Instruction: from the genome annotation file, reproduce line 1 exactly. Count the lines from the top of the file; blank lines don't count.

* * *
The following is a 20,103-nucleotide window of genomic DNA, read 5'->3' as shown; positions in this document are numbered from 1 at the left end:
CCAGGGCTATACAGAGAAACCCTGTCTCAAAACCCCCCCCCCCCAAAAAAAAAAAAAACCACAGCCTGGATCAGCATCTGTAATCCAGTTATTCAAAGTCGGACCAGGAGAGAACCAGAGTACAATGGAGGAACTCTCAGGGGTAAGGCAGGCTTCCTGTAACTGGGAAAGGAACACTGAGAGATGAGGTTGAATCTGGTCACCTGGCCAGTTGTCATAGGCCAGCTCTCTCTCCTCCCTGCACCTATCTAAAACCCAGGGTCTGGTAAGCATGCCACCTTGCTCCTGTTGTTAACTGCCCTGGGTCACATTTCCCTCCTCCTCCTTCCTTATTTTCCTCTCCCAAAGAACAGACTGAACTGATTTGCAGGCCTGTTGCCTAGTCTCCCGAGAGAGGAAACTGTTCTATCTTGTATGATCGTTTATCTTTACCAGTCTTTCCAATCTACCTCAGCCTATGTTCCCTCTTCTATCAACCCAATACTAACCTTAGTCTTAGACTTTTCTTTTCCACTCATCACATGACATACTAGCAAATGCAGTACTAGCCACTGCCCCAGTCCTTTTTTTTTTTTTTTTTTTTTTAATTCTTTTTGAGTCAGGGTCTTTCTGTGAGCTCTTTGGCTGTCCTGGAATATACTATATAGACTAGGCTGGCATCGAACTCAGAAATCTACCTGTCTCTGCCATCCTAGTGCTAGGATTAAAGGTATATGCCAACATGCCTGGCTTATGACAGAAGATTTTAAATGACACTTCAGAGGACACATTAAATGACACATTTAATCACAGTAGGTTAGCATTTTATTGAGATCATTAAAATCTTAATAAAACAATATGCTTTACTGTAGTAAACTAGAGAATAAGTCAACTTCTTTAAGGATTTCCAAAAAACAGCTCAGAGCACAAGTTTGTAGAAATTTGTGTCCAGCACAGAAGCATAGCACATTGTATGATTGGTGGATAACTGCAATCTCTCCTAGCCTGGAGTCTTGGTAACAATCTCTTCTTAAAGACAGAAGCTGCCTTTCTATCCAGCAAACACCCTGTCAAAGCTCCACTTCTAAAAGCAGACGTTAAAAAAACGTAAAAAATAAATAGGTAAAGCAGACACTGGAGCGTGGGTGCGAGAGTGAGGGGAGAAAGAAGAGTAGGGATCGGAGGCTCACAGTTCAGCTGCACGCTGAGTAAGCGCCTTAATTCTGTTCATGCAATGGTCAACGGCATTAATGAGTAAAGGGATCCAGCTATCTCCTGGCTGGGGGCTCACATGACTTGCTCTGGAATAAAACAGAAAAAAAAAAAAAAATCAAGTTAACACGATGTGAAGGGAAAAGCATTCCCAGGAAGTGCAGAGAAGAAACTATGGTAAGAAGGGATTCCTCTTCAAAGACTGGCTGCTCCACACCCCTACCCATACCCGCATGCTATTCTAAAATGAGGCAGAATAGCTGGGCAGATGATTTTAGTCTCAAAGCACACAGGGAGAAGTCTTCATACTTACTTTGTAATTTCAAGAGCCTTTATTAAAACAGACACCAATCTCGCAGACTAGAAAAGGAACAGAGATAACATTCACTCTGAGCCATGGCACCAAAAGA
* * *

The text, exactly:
The following is a 20,103-nucleotide window of genomic DNA, read 5'->3' as shown; positions in this document are numbered from 1 at the left end: